In the wake of a startling report highlighting the US’s poor health compared with other wealthy nations, its study director searches for answers
July 16, 2013
AMERICANS die younger and experience more injury and illness than people in other rich nations, despite spending almost twice as much per person on healthcare. That was the startling conclusion of a major report released earlier this year by the US National Research Council (NRC) and the Institute of Medicine (IOM).
It received widespread attention. The New York Times concluded: “It is now shockingly clear that poor health is a much broader and deeper problem than past studies have suggested.”
What it revealed was the extent of the US’s large and growing “health disadvantage”, which shows up as higher rates of disease and injury from birth to age 75 for men and women, rich and poor across all races and ethnicities. The comparison countries – Australia, Austria, Canada, Denmark, Finland, France, Germany, Italy, Japan, Norway, Portugal, Spain, Sweden, Switzerland, the Netherlands and the UK – generally do much better, although the UK isn’t far behind the US.
The poorer outcomes in the US are reflected in measures as varied as infant mortality, the rate of teen pregnancy, traffic fatalities and heart disease. Even those with health insurance, high incomes, college educations and healthy lifestyles appear to be sicker than their counterparts in other wealthy countries. The US Council on Foreign Relations, a non-partisan think tank, described the report as “a catalog of horrors”.
Findings that prompted this reaction include the fact that the rate of premature births in the US is the highest among the comparison countries and more closely resembles those of sub-Saharan Africa. Premature birth is the most frequent cause of infant death in the US, and the cost to the healthcare system is estimated to top $26 billion a year.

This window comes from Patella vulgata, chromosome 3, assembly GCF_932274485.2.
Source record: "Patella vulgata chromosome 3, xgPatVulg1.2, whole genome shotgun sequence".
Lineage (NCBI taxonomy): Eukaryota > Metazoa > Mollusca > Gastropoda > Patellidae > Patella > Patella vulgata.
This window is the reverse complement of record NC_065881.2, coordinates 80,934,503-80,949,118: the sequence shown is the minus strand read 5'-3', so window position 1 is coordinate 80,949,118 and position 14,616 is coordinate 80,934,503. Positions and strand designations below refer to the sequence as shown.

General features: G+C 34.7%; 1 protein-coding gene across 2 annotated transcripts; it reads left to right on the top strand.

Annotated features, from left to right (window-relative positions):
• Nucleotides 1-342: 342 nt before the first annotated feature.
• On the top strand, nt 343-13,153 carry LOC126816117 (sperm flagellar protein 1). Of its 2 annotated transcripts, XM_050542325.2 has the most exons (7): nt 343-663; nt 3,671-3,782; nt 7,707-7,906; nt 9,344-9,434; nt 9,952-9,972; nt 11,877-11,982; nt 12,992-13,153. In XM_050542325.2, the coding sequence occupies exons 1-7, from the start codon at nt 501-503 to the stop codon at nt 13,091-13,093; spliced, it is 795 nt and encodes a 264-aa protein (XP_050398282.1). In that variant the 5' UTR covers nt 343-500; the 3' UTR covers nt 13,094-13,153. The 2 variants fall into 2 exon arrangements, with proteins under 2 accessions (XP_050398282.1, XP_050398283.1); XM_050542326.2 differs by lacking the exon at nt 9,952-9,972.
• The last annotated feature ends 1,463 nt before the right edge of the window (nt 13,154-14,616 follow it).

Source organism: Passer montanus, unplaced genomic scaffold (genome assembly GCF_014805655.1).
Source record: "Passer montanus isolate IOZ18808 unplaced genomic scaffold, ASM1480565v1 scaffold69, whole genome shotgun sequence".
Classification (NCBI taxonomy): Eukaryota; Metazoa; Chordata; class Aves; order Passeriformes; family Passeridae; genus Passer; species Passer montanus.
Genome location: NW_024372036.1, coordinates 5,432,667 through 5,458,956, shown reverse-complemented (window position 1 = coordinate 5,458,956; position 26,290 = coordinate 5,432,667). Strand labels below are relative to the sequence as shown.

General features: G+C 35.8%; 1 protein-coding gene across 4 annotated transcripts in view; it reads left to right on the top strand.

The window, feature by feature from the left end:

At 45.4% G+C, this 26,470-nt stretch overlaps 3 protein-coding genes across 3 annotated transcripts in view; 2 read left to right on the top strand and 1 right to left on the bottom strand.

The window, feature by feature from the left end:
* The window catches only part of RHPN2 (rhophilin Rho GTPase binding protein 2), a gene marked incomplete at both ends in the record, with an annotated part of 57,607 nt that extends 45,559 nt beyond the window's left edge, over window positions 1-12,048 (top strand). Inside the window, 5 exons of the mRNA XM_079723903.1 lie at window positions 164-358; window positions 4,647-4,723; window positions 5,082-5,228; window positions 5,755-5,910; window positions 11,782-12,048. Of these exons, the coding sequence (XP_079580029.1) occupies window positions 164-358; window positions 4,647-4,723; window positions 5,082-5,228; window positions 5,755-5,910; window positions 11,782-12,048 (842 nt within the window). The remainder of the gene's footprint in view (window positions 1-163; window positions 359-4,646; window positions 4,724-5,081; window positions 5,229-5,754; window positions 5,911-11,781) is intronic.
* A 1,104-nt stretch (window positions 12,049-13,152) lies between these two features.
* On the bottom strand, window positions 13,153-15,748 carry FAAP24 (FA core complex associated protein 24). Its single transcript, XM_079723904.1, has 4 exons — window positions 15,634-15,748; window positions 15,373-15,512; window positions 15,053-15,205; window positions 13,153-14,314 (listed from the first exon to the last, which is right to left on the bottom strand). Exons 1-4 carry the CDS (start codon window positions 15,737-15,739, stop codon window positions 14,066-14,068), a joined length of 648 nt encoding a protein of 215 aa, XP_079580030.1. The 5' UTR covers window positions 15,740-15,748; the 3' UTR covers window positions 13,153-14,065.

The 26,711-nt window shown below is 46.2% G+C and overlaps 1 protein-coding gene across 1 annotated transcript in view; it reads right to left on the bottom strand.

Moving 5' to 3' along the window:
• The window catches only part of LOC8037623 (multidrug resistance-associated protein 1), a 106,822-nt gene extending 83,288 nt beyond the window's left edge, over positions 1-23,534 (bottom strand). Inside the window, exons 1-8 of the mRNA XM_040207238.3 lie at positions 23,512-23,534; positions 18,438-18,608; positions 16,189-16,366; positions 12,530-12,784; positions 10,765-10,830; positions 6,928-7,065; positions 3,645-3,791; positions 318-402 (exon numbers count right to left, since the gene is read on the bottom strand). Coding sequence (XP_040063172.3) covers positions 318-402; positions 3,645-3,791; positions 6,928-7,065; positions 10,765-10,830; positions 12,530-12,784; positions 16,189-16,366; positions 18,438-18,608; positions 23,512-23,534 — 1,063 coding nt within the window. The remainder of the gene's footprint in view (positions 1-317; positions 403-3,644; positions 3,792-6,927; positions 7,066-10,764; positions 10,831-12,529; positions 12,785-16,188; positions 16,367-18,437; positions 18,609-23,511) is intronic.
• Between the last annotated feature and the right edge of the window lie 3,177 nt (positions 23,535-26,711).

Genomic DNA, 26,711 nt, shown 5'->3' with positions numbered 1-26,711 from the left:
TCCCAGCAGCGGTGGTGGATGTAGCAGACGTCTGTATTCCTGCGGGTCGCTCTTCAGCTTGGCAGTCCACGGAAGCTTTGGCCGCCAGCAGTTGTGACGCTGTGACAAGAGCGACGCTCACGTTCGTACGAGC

As distressing as all this is, much less attention has been given to the obvious question: why is the US so unwell? The answer, it turns out, is simple and yet deceptively complex: it’s almost everything.
Our health depends on much more than just medical care. Behaviours such as diet, physical activity and even how fast we drive all have profound effects. So do the environments that expose us to health risks or discourage healthy living, as well as social determinants of health, such as education, income and poverty.
The US fares poorly in almost all of these. In addition to many millions of people lacking health insurance, financial barriers to care and a lack of primary care providers compared with other rich countries, people in the US consume more calories, are more sedentary, abuse more drugs and shoot one another more often. The US also lags behind on many measures of education, has higher child poverty and income inequality, and lower social mobility than most other advanced democracies.
The breadth of these causal factors, and the scope of the US health disadvantage they produce, raises some fundamental questions about US society. As the NRC/IOM report noted, solutions exist for many of these health problems, but there is “limited political support among both the public and policymakers to enact the policies and commit the necessary resources”.
One major impediment is that the US, which emphasises self-reliance, individualism and free markets, is resistant to anything that even appears to hint at socialism. Interestingly, as a group, classically liberal nations like the US and the UK – free market-oriented with less regulation, tax and government services – are the least healthy among wealthy democracies.
By contrast, social democratic countries such as Sweden – in which the state emphasises full employment, income protection, housing, education, health and social insurance – enjoy better overall health, although health inequalities within these nations are not always the smallest.